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A Toxic Legacy Lingers as Cleanup Efforts Fall Short

Health: High levels of pollutants remain in buildings near the trade center site.


NEW YORK — Almost a year after the World Trade Center's collapse shrouded New York in inches of ash and debris, residents are still finding dust containing surprisingly high levels of asbestos, lead and mercury in their homes, offices and schools.

A toxic cocktail containing many times the legal maximum levels of cancer-causing agents lingers everywhere. It is embedded in school carpets, settled in office air vents and stuck in the crevices of firetrucks--even after extensive cleanups.

Under pressure from activists, local politicians and even its own scientists, the Environmental Protection Agency has agreed to clean every residence in Lower Manhattan, although top officials continue to insist that health risks are small.

The unprecedented cleanup is a grand gesture that still falls short, say such critics as Rep. Jerrold Nadler (D-N.Y.), who accuses the EPA of downplaying the risk in the early days after the attacks to avoid a costly and politically unwelcome abatement. The planned cleanup won't include small businesses, firehouses or the residences of hundreds of thousands of people in Brooklyn who were directly in the path of the toxic plume. It covers only the random apartment dwellers who specifically request it, leaving them open to recontamination by units that have not been cleaned or common areas that share a ventilation system.

"It's a major health catastrophe," Nadler said. "We're allowing it to happen, and it's immoral because people are going to die from this."

Beginning this month, each of the 30,000 residences below Canal Street is eligible to have a team wipe down every surface in the home, wet-vacuum the rugs and upholstery and check the vent outlets for asbestos. So far, 3,205 people have applied for a full cleanup and 905 for testing only. The abatement could cost up to $7,000 per apartment, according to the EPA.

"We know that the dust from the World Trade Center can contain asbestos and silica and fibrous materials," said EPA spokeswoman Mary Mears.

"Science says that you need fairly high levels and long-term exposure, but we still think there's a potential risk there. But we feel that what we're going to find here is very low levels, and that there would be a very low risk, even if we did nothing."

Nina Lavin, a jeweler, is one of those convinced she's living in a poisoned building and is angry that the EPA didn't do more to warn people of the hazards. Her apartment, seven blocks north of the World Trade Center site, faced the towers, and her belongings were coated with dust after the buildings fell.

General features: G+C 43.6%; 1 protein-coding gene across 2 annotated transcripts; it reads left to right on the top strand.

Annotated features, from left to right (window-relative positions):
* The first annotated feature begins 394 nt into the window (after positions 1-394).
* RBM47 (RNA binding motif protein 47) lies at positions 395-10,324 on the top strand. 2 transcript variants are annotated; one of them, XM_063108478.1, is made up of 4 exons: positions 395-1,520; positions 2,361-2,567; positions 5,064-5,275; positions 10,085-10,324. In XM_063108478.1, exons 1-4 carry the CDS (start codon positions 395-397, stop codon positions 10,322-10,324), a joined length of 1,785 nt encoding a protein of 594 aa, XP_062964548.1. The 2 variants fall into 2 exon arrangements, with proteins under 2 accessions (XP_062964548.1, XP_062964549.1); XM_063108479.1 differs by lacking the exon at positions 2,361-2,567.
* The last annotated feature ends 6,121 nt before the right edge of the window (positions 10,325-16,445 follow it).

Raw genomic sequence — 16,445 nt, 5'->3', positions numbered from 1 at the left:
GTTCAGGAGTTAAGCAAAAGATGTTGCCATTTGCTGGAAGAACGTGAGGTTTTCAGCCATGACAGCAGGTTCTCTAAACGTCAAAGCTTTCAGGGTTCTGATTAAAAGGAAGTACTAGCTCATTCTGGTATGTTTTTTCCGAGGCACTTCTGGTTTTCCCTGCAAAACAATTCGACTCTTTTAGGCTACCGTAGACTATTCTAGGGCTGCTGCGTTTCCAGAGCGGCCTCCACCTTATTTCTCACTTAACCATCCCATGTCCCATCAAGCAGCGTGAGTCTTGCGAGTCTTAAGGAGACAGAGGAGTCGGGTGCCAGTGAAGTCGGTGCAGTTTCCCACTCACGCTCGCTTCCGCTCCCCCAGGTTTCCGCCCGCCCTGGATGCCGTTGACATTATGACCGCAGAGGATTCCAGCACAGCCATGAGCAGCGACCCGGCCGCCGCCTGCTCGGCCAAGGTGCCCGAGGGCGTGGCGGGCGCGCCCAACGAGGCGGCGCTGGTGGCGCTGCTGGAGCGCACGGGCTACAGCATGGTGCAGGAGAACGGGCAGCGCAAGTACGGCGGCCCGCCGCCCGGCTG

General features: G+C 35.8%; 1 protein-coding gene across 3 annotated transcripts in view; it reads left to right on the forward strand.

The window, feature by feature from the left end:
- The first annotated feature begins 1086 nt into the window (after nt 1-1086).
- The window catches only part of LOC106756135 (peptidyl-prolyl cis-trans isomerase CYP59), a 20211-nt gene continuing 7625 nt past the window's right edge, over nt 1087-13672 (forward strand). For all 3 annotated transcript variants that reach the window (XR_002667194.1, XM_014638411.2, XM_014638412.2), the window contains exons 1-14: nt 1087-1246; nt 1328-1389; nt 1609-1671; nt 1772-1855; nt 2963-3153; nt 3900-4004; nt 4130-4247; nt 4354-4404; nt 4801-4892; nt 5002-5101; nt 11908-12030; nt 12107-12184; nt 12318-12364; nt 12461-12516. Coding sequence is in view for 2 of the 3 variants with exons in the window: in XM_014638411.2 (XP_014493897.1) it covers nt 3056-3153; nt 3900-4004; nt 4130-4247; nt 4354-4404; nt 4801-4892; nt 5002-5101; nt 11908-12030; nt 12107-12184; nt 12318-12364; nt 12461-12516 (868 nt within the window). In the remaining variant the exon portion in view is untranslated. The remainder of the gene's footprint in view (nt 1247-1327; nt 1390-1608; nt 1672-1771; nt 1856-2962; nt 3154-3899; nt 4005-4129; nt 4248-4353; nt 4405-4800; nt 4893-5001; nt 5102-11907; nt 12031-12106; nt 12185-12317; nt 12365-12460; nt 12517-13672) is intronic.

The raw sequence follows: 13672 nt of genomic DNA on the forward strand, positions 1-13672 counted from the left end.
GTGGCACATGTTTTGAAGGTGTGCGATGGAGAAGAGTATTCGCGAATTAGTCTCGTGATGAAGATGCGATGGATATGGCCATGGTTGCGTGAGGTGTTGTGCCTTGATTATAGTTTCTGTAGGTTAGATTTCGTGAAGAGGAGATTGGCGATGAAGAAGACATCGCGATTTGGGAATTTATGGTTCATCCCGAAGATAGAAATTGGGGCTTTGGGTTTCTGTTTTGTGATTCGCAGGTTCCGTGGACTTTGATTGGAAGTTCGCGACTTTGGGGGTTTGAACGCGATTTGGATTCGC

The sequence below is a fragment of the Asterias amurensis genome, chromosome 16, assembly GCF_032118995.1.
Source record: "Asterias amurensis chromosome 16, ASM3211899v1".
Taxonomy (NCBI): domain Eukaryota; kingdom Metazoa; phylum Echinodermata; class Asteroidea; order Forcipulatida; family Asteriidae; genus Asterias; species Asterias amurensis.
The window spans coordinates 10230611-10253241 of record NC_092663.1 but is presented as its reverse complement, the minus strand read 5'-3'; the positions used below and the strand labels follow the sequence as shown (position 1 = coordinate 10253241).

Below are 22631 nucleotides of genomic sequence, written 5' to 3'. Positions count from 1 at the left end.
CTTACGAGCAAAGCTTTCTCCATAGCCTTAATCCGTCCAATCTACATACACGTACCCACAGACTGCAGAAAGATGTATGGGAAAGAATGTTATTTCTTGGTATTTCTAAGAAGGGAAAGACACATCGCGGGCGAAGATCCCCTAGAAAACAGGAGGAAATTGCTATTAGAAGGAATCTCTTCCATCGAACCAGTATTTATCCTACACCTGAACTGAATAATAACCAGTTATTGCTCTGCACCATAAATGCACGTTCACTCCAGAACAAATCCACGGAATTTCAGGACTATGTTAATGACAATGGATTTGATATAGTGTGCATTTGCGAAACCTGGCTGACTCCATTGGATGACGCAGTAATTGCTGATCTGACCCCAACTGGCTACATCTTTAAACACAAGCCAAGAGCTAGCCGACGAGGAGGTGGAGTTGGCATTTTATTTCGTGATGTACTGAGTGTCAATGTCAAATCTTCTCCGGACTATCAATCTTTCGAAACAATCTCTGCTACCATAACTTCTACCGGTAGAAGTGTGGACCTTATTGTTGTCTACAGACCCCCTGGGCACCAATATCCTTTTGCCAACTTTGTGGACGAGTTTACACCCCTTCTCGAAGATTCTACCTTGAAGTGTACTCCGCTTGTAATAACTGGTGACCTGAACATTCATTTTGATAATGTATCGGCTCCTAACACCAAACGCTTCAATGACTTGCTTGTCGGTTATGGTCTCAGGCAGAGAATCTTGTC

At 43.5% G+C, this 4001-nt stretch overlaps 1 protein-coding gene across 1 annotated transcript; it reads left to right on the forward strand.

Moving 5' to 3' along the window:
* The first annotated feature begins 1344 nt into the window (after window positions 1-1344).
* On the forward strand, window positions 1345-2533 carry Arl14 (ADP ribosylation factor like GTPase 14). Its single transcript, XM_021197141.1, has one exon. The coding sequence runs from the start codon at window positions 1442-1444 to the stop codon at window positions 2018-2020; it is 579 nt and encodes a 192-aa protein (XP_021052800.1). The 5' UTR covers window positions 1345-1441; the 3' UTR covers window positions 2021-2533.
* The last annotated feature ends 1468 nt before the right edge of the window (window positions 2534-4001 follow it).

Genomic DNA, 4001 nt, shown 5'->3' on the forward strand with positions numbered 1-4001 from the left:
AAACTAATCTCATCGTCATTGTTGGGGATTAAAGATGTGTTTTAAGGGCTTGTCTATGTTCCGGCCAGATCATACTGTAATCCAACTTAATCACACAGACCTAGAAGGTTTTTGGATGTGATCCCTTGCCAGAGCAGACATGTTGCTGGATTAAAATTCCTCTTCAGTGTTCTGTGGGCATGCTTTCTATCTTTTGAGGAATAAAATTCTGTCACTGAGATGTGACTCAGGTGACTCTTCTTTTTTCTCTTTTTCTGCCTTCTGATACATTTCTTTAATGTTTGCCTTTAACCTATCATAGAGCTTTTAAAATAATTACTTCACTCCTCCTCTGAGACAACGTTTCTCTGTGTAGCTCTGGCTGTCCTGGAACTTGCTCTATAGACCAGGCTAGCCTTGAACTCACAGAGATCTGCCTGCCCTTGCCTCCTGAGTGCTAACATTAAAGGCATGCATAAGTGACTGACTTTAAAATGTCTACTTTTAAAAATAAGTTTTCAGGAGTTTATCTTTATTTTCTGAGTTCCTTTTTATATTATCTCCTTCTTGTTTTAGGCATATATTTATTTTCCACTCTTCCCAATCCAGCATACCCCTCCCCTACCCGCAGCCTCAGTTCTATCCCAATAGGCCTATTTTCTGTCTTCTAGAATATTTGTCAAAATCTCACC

Reassured by EPA chief Christie Whitman's claims two days after the disaster that "there appears to be no significant levels of asbestos in the air in New York City," Lavin followed the New York Department of Health's recommendations to clean up with a mere wet mop and rags. Trusting the agency, she said, turned out to be a mistake.

Relocation Plea Rejected

Months later, Lavin couldn't stop coughing and developed chronic bronchitis, she said. The building manager refused to pay for a professional cleanup. The Federal Emergency Management Agency turned down her request to be relocated, insisting that her building was "structurally sound." Certain that there was still something wrong, she paid to have her apartment tested, and she found that it contained 12 times the maximum legal level of asbestos.

Lavin is now living in a hotel until her apartment is thoroughly cleaned. But even then, she risks recontamination from other tenants who share the air system in the 460-unit building but who haven't signed up for the scrub-down.

"It's really distressing to learn that I've been living with these contamination levels for all these months," Lavin said. "I have no idea what the long-term prognosis is for me or for all of us."

Scientists aren't sure either. Experts differ on what the long-term health effects might be, because no one has ever studied such a broad combination of contaminants dispersed on such a wide scale before.

The immediate effects are clear. The characteristic "World Trade Center cough"--which Dr. Philip Landrigan, chairman of the Department of Community and Preventive Medicine at New York's Mount Sinai School of Medicine, has documented in hundreds of rescue and construction workers--is caused by corrosive concrete dust, ground glass and other lung irritants.

But Landrigan is also worried about effects that will only show up years later. Asbestos has microscopic, needle-like fibers that can lodge in the lungs and cause scarring and eventually tumors. It is hazardous only when inhaled, Landrigan said, but lingering dust can be circulated by a contaminated air system, stirred up by moving furniture, or raised by children running through the house.

"We try to be cautiously reassuring," Landrigan said. "It's fair to say that if someone has been exposed to asbestos indoors for a year, that they have an increased risk of developing cancer."

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